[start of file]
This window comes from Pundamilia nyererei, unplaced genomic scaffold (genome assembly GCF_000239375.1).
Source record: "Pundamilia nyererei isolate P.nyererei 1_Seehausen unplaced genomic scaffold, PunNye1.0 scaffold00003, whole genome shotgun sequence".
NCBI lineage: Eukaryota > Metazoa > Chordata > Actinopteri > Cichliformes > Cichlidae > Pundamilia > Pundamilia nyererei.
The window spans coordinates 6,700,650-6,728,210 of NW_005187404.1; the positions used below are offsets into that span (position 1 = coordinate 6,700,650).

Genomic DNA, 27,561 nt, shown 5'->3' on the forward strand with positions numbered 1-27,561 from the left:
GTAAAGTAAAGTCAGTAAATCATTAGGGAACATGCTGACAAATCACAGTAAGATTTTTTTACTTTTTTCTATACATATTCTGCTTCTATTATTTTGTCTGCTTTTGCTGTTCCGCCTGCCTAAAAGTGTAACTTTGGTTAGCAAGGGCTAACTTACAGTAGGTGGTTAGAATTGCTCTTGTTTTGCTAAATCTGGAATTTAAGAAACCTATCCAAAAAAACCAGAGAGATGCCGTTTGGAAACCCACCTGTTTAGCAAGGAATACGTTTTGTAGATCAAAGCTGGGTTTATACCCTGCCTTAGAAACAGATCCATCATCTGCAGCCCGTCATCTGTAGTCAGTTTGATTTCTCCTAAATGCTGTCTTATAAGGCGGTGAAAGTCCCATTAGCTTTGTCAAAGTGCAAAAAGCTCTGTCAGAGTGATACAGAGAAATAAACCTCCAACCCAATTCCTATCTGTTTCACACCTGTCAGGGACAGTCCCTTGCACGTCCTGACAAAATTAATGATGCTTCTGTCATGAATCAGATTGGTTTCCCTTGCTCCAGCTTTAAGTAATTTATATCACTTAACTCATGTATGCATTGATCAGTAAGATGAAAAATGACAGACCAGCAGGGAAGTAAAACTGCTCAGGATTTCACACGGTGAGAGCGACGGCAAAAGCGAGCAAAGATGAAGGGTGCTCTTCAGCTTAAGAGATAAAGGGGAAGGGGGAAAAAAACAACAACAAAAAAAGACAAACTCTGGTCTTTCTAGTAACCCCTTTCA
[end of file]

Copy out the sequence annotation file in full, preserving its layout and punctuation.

This window comes from Pundamilia nyererei, unplaced genomic scaffold (genome assembly GCF_000239375.1).
Source record: "Pundamilia nyererei isolate P.nyererei 1_Seehausen unplaced genomic scaffold, PunNye1.0 scaffold00003, whole genome shotgun sequence".
NCBI lineage: Eukaryota > Metazoa > Chordata > Actinopteri > Cichliformes > Cichlidae > Pundamilia > Pundamilia nyererei.
The window spans coordinates 6,700,650-6,728,210 of NW_005187404.1; the positions used below are offsets into that span (position 1 = coordinate 6,700,650).

Genomic DNA, 27,561 nt, shown 5'->3' on the forward strand with positions numbered 1-27,561 from the left:
GTAAAGTAAAGTCAGTAAATCATTAGGGAACATGCTGACAAATCACAGTAAGATTTTTTTACTTTTTTCTATACATATTCTGCTTCTATTATTTTGTCTGCTTTTGCTGTTCCGCCTGCCTAAAAGTGTAACTTTGGTTAGCAAGGGCTAACTTACAGTAGGTGGTTAGAATTGCTCTTGTTTTGCTAAATCTGGAATTTAAGAAACCTATCCAAAAAAACCAGAGAGATGCCGTTTGGAAACCCACCTGTTTAGCAAGGAATACGTTTTGTAGATCAAAGCTGGGTTTATACCCTGCCTTAGAAACAGATCCATCATCTGCAGCCCGTCATCTGTAGTCAGTTTGATTTCTCCTAAATGCTGTCTTATAAGGCGGTGAAAGTCCCATTAGCTTTGTCAAAGTGCAAAAAGCTCTGTCAGAGTGATACAGAGAAATAAACCTCCAACCCAATTCCTATCTGTTTCACACCTGTCAGGGACAGTCCCTTGCACGTCCTGACAAAATTAATGATGCTTCTGTCATGAATCAGATTGGTTTCCCTTGCTCCAGCTTTAAGTAATTTATATCACTTAACTCATGTATGCATTGATCAGTAAGATGAAAAATGACAGACCAGCAGGGAAGTAAAACTGCTCAGGATTTCACACGGTGAGAGCGACGGCAAAAGCGAGCAAAGATGAAGGGTGCTCTTCAGCTTAAGAGATAAAGGGGAAGGGGGAAAAAAACAACAACAAAAAAAGACAAACTCTGGTCTTTCTAGTAACCCCTTTCA